I didn’t do that comparison, but it would make more sense.

  3. Thanks for the reply. Why do you think “the date range should start and end at the minimum of a sunspot cycle in order to include COMPLETE cycles.”?

    I think the “maximum” should be defined when activity was maximized for the longest period, as I have done. What I did was start at the last highest numbers in recent times and averaged back from then to the point when the average started to drop. You can do that with either monthly or yearly data.

    Also, I have other evidence not discussed yet, but I’ll give you a clue:

    The most recent major inflection point in the integral of sunspot numbers taken from the early solar history forward through time to the present occurs in 1935-36, when the cumulative effect of solar activity can be clearly seen to go from a downward trajectory to an upward trajectory that lasts through about 2004.

    I have several temperature series that also show an inflection point at about the same time.

    Also, the purpose of my definition is to show the magnitude of the difference between adjacent periods, not one period since the early 1900’s forward compared to a much older period in the 1700’s, separated in time as you suggested. Keeping the comparative time periods consecutive is necessary when taking into account the cumulative solar warming/cooling above/below a threshold value.

    Further, as all “global warming” analyses start no sooner than 1850, I use the periods that make the most sense after 1850, and I use equal time periods so we are comparing apples to apples wrt time.

    I ran some alternative numbers just now for you to illustrate, using yearly data:

    From 1851.5-1928.5, 77 years, the SSN v2 average was 103.5. From 1928.5-2004.5, 77 years, the SSN v2 average was 71.8, which made a 44% difference between those 77 year equal time periods. My modern maximum is bigger than that. It is maximized.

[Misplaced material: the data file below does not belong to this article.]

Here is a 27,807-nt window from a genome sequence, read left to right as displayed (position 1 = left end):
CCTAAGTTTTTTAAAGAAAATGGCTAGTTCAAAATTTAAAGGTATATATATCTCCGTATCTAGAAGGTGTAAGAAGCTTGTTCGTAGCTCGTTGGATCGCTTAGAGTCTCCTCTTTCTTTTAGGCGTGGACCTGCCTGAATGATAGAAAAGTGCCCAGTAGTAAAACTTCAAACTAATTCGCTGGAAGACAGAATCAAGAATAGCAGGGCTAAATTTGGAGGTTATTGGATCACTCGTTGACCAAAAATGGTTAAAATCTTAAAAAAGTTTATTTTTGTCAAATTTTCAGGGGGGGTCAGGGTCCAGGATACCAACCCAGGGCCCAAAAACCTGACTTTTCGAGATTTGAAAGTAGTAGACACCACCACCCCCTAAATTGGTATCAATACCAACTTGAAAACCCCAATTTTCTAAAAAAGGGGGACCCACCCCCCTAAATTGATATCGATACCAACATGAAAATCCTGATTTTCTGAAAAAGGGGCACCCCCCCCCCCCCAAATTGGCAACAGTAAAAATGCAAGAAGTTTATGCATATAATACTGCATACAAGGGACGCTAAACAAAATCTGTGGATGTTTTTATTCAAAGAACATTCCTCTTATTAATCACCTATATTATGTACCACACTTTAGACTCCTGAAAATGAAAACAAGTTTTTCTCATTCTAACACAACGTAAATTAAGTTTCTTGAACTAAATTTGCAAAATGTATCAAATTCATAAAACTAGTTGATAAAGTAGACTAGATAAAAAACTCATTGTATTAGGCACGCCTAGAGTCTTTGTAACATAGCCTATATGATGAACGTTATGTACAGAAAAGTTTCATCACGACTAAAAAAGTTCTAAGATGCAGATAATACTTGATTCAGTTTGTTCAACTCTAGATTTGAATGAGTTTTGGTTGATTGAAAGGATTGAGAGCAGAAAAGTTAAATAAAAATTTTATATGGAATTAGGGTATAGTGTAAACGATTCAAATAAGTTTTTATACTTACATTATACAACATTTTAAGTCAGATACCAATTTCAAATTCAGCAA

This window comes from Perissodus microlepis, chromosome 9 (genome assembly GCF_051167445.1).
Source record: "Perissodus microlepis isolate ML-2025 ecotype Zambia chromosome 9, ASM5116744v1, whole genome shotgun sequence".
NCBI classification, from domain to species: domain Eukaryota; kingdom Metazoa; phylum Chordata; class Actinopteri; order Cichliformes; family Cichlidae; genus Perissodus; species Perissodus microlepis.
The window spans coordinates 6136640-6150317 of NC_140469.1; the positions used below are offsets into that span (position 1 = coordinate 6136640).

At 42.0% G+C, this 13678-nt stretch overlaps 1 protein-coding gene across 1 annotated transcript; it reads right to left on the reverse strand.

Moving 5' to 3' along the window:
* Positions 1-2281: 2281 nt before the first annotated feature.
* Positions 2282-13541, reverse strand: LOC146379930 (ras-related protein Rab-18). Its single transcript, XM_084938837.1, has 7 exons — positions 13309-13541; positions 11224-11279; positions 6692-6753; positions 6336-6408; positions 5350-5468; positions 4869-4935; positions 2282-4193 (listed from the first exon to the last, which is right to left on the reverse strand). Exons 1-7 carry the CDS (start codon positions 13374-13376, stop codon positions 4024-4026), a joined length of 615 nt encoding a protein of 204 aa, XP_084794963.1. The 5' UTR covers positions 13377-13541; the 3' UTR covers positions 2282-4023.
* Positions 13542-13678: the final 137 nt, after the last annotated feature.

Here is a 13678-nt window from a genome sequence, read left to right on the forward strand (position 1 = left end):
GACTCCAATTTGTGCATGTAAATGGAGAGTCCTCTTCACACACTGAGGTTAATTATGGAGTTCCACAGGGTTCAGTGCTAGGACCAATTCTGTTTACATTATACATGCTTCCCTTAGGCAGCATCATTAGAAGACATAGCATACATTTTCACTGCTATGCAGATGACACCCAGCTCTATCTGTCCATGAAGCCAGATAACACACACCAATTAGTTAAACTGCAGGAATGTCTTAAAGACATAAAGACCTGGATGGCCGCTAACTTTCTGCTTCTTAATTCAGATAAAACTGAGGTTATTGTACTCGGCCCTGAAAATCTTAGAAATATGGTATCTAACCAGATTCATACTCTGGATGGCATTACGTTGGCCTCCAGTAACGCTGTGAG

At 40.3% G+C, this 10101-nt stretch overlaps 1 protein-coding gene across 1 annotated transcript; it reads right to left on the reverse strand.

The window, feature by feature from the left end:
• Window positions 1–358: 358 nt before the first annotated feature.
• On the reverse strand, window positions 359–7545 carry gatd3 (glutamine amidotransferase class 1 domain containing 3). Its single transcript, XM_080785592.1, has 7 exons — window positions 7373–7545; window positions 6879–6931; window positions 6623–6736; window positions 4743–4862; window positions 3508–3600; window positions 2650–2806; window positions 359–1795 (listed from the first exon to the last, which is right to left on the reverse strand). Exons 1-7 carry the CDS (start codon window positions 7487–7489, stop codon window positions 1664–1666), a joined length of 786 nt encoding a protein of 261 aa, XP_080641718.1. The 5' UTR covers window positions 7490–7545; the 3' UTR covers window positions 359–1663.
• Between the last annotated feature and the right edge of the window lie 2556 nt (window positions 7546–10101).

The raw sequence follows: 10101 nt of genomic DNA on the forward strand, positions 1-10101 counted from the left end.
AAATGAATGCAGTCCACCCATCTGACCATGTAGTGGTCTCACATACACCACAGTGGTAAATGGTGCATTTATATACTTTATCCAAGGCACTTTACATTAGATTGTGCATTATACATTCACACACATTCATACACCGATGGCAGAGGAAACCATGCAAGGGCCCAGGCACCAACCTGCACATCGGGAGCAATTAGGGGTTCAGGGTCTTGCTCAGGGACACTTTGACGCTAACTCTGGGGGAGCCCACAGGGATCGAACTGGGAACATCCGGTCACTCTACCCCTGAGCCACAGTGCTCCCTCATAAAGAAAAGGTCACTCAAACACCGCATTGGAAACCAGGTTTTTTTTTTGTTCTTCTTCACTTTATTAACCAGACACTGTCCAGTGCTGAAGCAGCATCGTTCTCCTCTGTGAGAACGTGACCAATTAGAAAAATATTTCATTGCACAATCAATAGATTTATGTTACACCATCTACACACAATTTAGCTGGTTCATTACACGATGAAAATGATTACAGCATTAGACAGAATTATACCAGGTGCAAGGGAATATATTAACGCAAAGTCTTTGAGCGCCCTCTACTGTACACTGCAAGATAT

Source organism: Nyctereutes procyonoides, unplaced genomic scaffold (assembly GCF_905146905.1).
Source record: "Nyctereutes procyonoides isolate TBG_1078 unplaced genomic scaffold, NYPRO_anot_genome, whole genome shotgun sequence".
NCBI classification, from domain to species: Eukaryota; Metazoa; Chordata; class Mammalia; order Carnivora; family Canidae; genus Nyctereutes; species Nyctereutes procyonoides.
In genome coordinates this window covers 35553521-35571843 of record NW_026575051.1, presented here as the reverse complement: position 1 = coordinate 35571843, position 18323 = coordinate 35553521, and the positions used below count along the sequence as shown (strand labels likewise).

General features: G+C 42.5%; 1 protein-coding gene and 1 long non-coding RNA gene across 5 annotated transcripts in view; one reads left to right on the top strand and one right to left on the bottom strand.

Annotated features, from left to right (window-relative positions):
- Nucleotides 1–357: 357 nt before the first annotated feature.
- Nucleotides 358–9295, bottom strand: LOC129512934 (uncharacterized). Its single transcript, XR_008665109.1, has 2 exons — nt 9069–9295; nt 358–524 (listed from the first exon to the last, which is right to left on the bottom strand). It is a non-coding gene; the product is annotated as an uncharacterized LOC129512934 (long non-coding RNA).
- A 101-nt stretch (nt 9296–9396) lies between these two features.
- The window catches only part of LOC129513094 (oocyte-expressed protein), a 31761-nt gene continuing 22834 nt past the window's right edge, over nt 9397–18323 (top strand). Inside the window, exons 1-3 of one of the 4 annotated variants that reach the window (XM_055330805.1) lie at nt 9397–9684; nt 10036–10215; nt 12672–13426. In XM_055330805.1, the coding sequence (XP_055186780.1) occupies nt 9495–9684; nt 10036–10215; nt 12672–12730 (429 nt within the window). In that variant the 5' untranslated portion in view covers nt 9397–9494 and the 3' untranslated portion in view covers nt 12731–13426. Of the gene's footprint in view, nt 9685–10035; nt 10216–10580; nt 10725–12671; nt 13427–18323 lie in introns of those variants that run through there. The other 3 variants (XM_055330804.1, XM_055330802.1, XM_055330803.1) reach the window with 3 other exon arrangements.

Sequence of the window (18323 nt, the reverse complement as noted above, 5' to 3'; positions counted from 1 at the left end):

This all comes from my solar flux supersensitivity accumulation model, to be released soon.

    • I’m surprised you’d ask why the date range should include complete cycles only. Complete cycles are more physically meaningful. To select otherwise smacks of cherry picking your range.

      I understand what you did, but it’s somewhat meaningless except as a mathematical exercise.

      I’d be interested in how the inflection point and solar flux supersensitivity concepts work out using the more physically meaningful Group Number time series that goes back to 1610:

      Looks to me like the Group Number time series has several possible inflection points over it’s range.

      The concept of a “modern maximum” originally arose out of counting inconsistencies. It wasn’t real. Except for Cycle 19, recent cycles aren’t exceptional at all when corrected in the newly re-calibrated sunspot record.

  4. Azleader, you have designated an arbitrary criteria called “Complete cycles are more physically meaningful. To select otherwise smacks of cherry picking your range.”

    If we cannot compare periods of different activity levels by choosing ranges that fit specific criteria as your comment implies, then there is no range that can be picked without the false accusation of ‘cherry-picking’, and so no physically meaningful analysis can be made under that thinking.

    That is the same box Dr. Leif Svalgaard wants to keep people in so no one will question whether solar activity controls the climate and caused global warming in the modern era. I’m sorry but you’re both completely wrong about that. Here’s why:

    When you calculate a maximum, you use the pertinent maximal numbers, and you use the numbers within the range of observations wrt the phenomena you are studying!

    For instance, when hot or cold temperature periods are calculated and compared you start at the onset of either the hot or cold period, you don’t overlap the data – as that would not be ‘physically meaningful’ in describing and discriminating the difference between the hot and cold periods, and to call that idea ‘cherry-picking’ is wrong for that reason.